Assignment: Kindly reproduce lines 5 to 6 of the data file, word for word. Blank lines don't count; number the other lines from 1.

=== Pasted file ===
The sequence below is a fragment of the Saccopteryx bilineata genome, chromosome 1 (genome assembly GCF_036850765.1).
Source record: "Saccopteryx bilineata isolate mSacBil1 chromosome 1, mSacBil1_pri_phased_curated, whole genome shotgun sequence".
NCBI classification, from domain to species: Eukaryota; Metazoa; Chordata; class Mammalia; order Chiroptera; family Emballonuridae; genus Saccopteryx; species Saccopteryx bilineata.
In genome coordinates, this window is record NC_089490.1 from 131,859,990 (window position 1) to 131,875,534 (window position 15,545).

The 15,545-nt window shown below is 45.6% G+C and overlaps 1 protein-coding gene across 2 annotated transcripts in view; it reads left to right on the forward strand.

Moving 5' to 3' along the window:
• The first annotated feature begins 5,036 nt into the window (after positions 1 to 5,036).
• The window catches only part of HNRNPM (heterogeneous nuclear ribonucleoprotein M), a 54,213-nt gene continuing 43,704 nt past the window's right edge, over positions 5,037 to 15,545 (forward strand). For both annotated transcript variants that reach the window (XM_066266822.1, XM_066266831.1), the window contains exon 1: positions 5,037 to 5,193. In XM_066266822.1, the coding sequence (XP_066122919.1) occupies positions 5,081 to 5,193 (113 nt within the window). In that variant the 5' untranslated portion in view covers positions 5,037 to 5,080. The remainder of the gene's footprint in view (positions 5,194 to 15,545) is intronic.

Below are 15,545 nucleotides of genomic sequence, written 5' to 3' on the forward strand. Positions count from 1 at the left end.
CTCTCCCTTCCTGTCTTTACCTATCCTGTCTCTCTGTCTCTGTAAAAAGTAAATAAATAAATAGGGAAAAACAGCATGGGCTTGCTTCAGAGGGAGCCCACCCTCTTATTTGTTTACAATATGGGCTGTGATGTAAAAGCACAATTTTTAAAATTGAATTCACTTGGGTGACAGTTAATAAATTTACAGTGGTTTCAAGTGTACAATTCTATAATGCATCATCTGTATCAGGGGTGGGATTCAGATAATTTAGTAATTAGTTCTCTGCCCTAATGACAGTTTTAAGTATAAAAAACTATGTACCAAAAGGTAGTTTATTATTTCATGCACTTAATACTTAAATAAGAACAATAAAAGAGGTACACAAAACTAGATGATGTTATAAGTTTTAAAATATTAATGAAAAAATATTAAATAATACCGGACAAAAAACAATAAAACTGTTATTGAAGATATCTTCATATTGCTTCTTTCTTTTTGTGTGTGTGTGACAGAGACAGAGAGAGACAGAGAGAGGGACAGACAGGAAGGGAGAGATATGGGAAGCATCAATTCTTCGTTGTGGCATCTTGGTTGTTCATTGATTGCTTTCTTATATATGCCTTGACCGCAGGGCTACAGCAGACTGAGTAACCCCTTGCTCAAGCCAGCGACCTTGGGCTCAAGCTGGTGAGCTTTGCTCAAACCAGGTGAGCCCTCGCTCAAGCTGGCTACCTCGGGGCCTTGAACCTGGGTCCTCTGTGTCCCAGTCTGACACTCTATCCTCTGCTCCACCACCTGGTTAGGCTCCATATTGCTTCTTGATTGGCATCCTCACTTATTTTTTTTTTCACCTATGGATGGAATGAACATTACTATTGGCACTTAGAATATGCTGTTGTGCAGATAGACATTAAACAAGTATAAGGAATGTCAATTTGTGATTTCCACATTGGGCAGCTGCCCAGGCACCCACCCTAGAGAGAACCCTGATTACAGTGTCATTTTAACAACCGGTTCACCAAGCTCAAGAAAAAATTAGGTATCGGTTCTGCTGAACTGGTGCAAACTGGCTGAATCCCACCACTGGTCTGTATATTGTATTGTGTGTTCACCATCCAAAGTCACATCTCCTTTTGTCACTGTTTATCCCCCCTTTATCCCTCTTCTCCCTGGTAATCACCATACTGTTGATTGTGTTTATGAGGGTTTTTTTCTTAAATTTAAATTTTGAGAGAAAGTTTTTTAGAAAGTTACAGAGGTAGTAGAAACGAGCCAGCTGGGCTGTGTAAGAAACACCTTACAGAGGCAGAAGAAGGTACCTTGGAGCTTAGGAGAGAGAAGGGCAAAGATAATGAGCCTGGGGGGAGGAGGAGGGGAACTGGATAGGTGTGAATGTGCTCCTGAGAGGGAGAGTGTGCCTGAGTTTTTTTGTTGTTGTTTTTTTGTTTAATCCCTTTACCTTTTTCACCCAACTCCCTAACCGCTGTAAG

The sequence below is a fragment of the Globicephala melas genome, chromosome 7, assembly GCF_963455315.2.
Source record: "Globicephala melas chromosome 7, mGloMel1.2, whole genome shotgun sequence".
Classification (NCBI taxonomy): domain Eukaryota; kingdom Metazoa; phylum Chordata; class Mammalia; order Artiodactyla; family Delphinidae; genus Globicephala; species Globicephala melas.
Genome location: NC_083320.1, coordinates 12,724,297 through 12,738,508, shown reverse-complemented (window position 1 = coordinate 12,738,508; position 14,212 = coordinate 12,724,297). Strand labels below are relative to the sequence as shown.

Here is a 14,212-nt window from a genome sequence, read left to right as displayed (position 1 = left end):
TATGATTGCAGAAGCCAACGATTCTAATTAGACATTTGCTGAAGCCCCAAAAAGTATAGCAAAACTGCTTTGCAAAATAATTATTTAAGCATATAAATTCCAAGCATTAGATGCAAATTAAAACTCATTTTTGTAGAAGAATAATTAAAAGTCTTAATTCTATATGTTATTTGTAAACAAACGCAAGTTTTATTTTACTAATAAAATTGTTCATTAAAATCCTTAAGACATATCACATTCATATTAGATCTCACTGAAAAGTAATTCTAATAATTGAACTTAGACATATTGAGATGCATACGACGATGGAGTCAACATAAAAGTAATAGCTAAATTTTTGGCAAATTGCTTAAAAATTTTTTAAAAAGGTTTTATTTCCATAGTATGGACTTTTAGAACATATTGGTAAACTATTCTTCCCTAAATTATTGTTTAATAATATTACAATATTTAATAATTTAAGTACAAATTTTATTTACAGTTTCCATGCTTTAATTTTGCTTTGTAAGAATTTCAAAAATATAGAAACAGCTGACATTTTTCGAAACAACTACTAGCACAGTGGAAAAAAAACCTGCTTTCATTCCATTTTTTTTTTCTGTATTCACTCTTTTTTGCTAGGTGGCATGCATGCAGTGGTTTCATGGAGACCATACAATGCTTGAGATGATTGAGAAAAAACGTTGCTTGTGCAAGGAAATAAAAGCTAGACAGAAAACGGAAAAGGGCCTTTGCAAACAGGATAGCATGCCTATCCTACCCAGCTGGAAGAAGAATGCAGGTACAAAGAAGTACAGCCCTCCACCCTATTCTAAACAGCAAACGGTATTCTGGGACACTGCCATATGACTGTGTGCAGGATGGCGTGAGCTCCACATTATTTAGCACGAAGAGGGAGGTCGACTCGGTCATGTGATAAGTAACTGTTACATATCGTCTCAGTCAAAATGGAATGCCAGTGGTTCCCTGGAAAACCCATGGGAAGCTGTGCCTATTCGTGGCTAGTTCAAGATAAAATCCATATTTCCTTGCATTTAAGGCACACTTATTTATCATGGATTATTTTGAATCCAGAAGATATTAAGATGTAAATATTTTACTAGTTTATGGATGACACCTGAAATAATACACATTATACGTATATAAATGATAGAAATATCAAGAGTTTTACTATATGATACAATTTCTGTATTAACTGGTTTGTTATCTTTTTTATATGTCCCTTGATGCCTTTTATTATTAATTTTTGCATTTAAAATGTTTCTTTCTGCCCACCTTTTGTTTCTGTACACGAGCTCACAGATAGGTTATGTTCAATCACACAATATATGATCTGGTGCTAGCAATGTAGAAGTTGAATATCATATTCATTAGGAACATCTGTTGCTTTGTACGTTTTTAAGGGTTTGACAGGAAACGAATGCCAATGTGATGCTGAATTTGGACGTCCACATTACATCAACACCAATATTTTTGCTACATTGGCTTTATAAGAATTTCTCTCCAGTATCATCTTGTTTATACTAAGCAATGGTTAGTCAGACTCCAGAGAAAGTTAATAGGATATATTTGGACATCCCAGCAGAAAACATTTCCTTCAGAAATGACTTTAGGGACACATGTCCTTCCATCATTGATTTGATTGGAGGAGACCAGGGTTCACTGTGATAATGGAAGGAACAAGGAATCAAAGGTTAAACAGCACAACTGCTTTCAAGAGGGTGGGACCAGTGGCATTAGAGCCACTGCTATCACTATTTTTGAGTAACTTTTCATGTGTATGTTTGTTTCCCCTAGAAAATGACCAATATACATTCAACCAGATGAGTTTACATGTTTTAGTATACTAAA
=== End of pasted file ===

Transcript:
The 15,545-nt window shown below is 45.6% G+C and overlaps 1 protein-coding gene across 2 annotated transcripts in view; it reads left to right on the forward strand.

Moving 5' to 3' along the window: